Overheating problems in electric motors
Overheating in the motor occurs from a variety of reasons, the main one being bad power quality such as overvoltage or under voltage condition. If the supply voltage is higher that rated voltage, the excess voltage is dropped in the motor windings, resulting in to heat dissipation.
On the other hand an under voltage will lead to over current condition which results into more I2R losses in the windings. An over current condition may also happen due to shorted windings or other conditions inside the motor.
The other reason why overheating occurs in the motors is the overloading of the motor, or operating the in hot environments which are beyond the motor design or recommended temperature.
A motor with excessive temperatures due power supply or operating environment will fail faster, especially if the rate of removing the heat away from the motor is low. Temperature will continue to increase as the heat generated remains in the motor, causing further increase in temperature and damage to the insulation. It is recommended to use ventilated areas, ventilation systems of cooling fans if the environment is likely to get hot.
An overheating condition existing for a prolonged period of time regardless of the cause will lead to insulation damage and damage to the motor.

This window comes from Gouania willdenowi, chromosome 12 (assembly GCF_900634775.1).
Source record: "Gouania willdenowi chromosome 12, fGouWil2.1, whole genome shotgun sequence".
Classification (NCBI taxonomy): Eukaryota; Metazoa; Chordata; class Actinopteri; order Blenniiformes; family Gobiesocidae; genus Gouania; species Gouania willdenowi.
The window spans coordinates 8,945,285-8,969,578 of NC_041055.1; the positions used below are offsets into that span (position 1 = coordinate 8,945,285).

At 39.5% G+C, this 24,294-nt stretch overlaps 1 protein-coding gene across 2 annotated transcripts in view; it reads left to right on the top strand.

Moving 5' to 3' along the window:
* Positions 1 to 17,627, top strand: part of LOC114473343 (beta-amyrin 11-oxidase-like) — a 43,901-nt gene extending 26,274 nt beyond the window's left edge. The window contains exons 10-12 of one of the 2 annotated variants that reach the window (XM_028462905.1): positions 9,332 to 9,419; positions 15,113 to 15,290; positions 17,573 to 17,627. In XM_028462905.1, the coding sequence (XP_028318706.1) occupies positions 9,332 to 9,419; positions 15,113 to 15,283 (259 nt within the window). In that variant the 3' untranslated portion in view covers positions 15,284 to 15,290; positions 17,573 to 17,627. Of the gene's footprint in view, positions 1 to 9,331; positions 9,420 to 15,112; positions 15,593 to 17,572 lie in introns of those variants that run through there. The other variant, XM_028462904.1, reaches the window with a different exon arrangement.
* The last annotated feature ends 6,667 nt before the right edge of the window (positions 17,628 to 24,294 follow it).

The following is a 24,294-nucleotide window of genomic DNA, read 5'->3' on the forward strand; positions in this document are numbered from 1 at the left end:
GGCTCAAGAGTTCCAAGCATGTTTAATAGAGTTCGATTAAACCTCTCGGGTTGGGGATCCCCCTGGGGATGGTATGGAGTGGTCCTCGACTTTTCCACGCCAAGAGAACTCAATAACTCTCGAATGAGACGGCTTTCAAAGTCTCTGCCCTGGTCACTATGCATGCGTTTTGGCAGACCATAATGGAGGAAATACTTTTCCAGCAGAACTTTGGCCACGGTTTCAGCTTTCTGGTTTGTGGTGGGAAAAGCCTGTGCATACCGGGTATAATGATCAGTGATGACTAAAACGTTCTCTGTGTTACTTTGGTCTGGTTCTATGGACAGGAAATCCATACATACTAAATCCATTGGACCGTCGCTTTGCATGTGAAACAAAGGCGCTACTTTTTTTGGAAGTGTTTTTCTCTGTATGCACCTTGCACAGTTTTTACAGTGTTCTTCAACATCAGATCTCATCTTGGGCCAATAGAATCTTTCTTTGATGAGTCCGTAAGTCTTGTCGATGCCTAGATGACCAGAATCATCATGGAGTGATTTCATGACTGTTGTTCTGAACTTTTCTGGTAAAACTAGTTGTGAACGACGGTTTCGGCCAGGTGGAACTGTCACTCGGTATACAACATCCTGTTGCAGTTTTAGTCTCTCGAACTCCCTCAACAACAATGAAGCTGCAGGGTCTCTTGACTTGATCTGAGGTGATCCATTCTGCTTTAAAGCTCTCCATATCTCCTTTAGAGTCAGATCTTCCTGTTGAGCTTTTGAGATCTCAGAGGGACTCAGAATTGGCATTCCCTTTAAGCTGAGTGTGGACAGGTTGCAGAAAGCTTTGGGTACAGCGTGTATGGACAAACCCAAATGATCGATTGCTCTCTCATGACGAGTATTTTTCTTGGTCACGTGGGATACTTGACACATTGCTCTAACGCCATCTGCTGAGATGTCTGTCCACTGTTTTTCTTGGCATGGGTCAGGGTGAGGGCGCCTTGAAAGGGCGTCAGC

Vibration in Electric motors
Vibrations can lead to several mechanical issues inside the motor and likely to happen when the motor is installed in an unstable surface.
In addition, other faults in the motor such as loose bearings, misalignments, and corrosion related issues like wear may cause the motor to have internal vibrations. This reduces the accuracy and efficiency while accelerating the tear and wear on the moving parts that are in contact with one another.
Moisture in AC electric motors
The moisture can cause a lot of problems to the motor by causing corrosion of various parts of the motor. In particular, the moisture will corrode the insulation, and lead short circuit between the windings, corrode the bearings, motor shaft and rotors.
This will prevent the smooth rotation, decrease efficiency and lead to complete failure of the motor.
Faults in Electric motors due to dirt
Dirt such as dust and other debris can block the flow of air in the motor cooling fans, and lead to overheating.
In addition, dust particles and other small objects inside the motor may introduce some resistance that will slow down the motor, meaning that it will have to work harder to overcome this resistance.
The dirt particles may also be abrasive in a way to damage the insulation.
Faults in AC electric motors are caused by simple things and can be prevented through regular maintenance, observing the recommended operating conditions such as well ventilated, dust free environments with no moisture.
In addition, it important to have a stable supply to the motor and the appropriate over current and over voltage protection gear.
Thank you for reading,
What’s your opinion on this subject? What more can you say about the causes of faults in AC motors?